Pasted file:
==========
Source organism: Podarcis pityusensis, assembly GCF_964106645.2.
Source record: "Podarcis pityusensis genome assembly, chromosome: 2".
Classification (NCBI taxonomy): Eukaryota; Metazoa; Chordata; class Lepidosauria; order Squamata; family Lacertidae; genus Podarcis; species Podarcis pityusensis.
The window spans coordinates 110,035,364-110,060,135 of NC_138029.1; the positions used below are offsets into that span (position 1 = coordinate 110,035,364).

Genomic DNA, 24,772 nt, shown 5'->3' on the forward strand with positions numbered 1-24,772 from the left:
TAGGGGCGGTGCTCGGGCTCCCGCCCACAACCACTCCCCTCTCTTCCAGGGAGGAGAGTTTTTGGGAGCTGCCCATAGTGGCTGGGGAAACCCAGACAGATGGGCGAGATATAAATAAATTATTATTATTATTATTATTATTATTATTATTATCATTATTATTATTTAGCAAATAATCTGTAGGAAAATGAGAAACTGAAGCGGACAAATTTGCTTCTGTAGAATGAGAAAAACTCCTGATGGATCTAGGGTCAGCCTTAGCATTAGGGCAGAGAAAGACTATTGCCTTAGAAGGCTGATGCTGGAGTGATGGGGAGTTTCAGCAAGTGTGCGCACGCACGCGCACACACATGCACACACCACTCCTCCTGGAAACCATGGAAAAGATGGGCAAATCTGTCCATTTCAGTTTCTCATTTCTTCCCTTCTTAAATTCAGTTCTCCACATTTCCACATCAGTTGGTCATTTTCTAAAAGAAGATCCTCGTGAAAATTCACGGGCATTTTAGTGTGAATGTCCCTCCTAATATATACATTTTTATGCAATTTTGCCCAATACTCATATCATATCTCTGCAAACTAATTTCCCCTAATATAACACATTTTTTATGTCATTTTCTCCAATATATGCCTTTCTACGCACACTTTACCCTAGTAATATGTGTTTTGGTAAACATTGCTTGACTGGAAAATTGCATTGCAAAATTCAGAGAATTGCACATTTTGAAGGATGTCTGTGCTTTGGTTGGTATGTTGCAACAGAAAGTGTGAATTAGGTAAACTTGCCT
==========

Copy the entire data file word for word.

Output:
Source organism: Podarcis pityusensis, assembly GCF_964106645.2.
Source record: "Podarcis pityusensis genome assembly, chromosome: 2".
Classification (NCBI taxonomy): Eukaryota; Metazoa; Chordata; class Lepidosauria; order Squamata; family Lacertidae; genus Podarcis; species Podarcis pityusensis.
The window spans coordinates 110,035,364-110,060,135 of NC_138029.1; the positions used below are offsets into that span (position 1 = coordinate 110,035,364).

Genomic DNA, 24,772 nt, shown 5'->3' on the forward strand with positions numbered 1-24,772 from the left:
TAGGGGCGGTGCTCGGGCTCCCGCCCACAACCACTCCCCTCTCTTCCAGGGAGGAGAGTTTTTGGGAGCTGCCCATAGTGGCTGGGGAAACCCAGACAGATGGGCGAGATATAAATAAATTATTATTATTATTATTATTATTATTATTATTATCATTATTATTATTTAGCAAATAATCTGTAGGAAAATGAGAAACTGAAGCGGACAAATTTGCTTCTGTAGAATGAGAAAAACTCCTGATGGATCTAGGGTCAGCCTTAGCATTAGGGCAGAGAAAGACTATTGCCTTAGAAGGCTGATGCTGGAGTGATGGGGAGTTTCAGCAAGTGTGCGCACGCACGCGCACACACATGCACACACCACTCCTCCTGGAAACCATGGAAAAGATGGGCAAATCTGTCCATTTCAGTTTCTCATTTCTTCCCTTCTTAAATTCAGTTCTCCACATTTCCACATCAGTTGGTCATTTTCTAAAAGAAGATCCTCGTGAAAATTCACGGGCATTTTAGTGTGAATGTCCCTCCTAATATATACATTTTTATGCAATTTTGCCCAATACTCATATCATATCTCTGCAAACTAATTTCCCCTAATATAACACATTTTTTATGTCATTTTCTCCAATATATGCCTTTCTACGCACACTTTACCCTAGTAATATGTGTTTTGGTAAACATTGCTTGACTGGAAAATTGCATTGCAAAATTCAGAGAATTGCACATTTTGAAGGATGTCTGTGCTTTGGTTGGTATGTTGCAACAGAAAGTGTGAATTAGGTAAACTTGCCT